STEP 2. Mount your miter box. I used a 6" x 14" piece of 3/4" red oak stock. I centered the miter box length-wise, but mounted the box on the back side of the board (NOTE: the "front" of the miter box will be considered the side that has the StewMac logo on it). I drilled three holes corresponding to the three holes in the miter box, drilled oversized mounting holes on the underside of the board and used three stainless steel 10-24, flat-head Philips bolts with a washer and nut. Perhaps this is overkill for a mounting system, but I know that it will be sturdy and last a while, and this allows me to quickly affix my miter box to a work bench using only quick release clamps.

STEP 3. Scribe a center line on both sides of your fret cutting template. This allows you to use any size/shape of fretboard stock, regardless of jagged edges, and your fret slots will always be perpendicular to the center line. Let's be honest, if you do find that perfect piece of ebony for your fretboard, chances are that it may not have perfectly square edges OR you may want to align the center line of your fretboard with the grain of the wood, rather than the edge of the wood. Using a centerline method will overcome all of those obstacles. Measure twice or thrice and then scribe this line using an accurate straight edge.

STEP 4. Scribe 0 fret and 24th fret marks on your template. Before you do this, determine how you are going to saw your fret slots using your template. I actually prefer to use my template upside down, so that the nut is to my left as I work and the 24th fret is to my right. How you do it is immaterial, but make a decision and stick to it. Then, place the template in the miter box and lock the pin into the 0 fret position (the nut). Make note of where the saw will be cutting with reference to the 0 fret by scribing a small mark on the template just under the guide rollers. Do the same thing for the 24th fret. Using a square, scribe these marks across the template perpendicular to the center line. You may want to also scribe a line approximately 1/4" beyond the mark for the 24th fret. These scribe marks are the boundaries for your fret board. If the fret board fits beyond these marks, you can fit all your fret slots (with room beyond the 24th fret).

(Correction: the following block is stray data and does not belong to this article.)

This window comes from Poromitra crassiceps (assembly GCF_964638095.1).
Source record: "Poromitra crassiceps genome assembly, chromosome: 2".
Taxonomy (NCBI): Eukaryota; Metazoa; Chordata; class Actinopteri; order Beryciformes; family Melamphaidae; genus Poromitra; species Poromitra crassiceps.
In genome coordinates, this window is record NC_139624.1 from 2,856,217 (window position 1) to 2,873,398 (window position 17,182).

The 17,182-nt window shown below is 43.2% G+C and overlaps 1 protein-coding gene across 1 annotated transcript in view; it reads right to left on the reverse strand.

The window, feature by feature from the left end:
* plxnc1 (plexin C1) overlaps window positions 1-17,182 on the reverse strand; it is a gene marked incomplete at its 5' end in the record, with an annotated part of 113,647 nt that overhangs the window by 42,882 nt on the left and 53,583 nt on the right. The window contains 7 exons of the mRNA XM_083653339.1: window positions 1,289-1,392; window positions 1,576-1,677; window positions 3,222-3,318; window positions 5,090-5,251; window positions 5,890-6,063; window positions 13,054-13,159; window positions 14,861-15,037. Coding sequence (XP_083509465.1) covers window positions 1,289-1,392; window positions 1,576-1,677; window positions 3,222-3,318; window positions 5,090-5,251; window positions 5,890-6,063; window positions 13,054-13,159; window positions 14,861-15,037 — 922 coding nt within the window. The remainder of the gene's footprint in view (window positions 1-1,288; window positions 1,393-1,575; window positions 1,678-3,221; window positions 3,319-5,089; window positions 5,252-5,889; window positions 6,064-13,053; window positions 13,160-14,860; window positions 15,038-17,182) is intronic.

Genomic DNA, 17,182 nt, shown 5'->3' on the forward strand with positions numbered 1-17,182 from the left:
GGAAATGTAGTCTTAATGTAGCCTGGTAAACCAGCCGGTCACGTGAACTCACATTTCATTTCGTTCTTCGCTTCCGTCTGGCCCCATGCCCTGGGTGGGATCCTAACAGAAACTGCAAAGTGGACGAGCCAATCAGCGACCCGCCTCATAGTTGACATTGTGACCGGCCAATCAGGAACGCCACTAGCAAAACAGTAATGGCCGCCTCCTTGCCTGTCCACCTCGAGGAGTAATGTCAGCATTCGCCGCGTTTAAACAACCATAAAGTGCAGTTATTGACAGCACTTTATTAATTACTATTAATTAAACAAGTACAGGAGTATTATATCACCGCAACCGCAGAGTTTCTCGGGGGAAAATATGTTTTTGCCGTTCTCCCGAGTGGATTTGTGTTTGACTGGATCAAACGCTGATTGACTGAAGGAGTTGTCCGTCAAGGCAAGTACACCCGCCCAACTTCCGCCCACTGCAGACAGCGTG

STEP 5. Get a piece of waste stock, that has two, true parallel sides. I used a piece of 1/4" oak, 2 1/2" wide and about 6" long (in this case, wider is better, as you are going to be measuring the squareness of your cuts). Draw a center line on this piece of stock. Extend that center line on the ends of the board. Using the StewMac double-sided tape, cut two THIN STRIPS of tape about 1/8" wide and affix along the outboard edge of this piece of stock, along the length of the edges. When you use this tape, you will find that you really don't need much. CAREFULLY, center this piece of stock on your template toward the higher frets (perhaps covering frets 14-24). You just want to be able to make as many cuts as possible on this one piece of stock, as you will use the results to adjust your miter box. Once centered, press the stock firmly into place.

STEP 6. Adjust the front, left guide rollers so they are perfectly vertical, with respect to the miter box platform. This may take some creativity, such as removing the three remaining sides of the miter box and using a square and large flat piece of stock. Whatever you do, you want to adjust the front left guide rollers so they are perfectly square. These will be your reference rollers and you will make all other adjustments based off this adjustment. This may require multiple adjustments as you make certain height adjustments later. But you should be able to get pretty close and remember how things were when you get there. At this point, you should also be using your fret saw to give you a "good idea" for where the height of the roller guides should be. I recommend that you try to create your fretboards as identically as possible. This may not always work if you have a customer who wants a thicker or thinner board. But, this will always be a good place to start.

STEP 7. Adjust all roller guides to YOUR saw. If you have removed any of the sides of the miter box or loosened things up, place your saw in the miter box and adjust all the roller guides to approximately the same height (eyeballing should get you pretty close). You also may need to adjust some of the walls of the miter box so that the roller guides come in contact with your saw. ADVICE: DO NOT tighten the roller guides directly against your saw. This will cause your saw to bind. Instead, loosen the right walls of your miter box, slide a piece of paper between the saw and the roller guides, then tighten the right side roller guides against the sheet of paper. Once everything is tight, remove the paper. This might be a two-person job.